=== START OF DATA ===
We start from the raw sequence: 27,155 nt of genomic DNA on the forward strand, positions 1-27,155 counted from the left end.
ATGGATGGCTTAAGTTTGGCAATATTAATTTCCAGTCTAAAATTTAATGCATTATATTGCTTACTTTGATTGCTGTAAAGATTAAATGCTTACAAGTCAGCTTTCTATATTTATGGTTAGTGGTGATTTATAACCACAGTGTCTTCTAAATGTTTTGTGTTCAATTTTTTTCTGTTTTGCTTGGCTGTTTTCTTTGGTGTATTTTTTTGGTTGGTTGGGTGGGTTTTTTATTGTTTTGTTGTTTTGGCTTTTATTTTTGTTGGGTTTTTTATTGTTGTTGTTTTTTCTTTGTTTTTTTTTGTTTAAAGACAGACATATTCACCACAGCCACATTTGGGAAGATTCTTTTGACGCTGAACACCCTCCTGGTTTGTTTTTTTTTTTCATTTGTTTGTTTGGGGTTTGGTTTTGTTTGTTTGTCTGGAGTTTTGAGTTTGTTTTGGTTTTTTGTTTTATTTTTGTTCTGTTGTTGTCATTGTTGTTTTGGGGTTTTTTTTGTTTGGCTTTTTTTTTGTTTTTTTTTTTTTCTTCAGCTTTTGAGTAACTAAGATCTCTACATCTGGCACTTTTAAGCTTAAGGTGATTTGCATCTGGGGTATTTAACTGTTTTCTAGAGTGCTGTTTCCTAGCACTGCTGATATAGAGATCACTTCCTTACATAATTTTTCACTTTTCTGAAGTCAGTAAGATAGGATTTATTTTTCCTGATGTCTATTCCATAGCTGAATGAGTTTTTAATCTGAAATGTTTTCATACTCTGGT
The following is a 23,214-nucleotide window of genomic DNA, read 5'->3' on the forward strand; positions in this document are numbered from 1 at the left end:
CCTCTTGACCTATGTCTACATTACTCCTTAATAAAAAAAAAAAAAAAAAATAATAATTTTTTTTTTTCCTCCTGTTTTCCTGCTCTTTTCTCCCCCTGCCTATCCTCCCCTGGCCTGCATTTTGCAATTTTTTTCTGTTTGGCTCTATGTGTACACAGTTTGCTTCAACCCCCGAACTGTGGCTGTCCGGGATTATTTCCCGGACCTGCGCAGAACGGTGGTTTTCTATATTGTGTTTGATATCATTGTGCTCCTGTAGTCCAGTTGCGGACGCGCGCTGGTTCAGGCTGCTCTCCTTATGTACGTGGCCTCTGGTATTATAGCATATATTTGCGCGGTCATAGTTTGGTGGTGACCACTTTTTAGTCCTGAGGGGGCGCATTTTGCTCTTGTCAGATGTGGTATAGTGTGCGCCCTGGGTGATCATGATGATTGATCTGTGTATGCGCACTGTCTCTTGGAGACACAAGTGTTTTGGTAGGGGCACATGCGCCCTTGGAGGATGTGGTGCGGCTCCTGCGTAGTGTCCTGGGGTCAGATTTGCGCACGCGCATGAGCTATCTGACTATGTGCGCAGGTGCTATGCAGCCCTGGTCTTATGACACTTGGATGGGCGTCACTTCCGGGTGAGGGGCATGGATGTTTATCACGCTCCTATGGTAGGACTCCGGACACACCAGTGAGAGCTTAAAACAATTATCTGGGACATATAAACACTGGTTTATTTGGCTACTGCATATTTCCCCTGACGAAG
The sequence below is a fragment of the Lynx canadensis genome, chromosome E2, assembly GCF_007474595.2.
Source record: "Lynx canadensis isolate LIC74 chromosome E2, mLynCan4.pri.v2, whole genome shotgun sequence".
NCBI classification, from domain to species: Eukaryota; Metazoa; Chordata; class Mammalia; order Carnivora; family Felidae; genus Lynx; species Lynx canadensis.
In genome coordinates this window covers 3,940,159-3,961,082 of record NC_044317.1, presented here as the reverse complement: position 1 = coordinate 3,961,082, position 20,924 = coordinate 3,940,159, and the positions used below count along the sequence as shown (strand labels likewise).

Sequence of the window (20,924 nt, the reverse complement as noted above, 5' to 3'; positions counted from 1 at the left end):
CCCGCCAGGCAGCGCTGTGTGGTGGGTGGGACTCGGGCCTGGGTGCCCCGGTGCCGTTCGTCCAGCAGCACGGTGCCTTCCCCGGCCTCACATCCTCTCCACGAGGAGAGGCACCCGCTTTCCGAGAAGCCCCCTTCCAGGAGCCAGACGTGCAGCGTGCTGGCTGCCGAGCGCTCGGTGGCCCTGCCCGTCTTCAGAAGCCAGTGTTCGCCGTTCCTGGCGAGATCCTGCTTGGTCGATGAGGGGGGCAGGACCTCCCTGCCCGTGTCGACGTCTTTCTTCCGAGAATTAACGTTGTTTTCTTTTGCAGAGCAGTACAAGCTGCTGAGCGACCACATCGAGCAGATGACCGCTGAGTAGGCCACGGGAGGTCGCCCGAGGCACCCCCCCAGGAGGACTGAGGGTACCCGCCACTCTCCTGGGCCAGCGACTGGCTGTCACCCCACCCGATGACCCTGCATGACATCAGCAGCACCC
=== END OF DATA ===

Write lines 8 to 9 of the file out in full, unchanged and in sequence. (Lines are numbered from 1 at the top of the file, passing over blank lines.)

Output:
In genome coordinates this window covers 3,940,159-3,961,082 of record NC_044317.1, presented here as the reverse complement: position 1 = coordinate 3,961,082, position 20,924 = coordinate 3,940,159, and the positions used below count along the sequence as shown (strand labels likewise).

Sequence of the window (20,924 nt, the reverse complement as noted above, 5' to 3'; positions counted from 1 at the left end):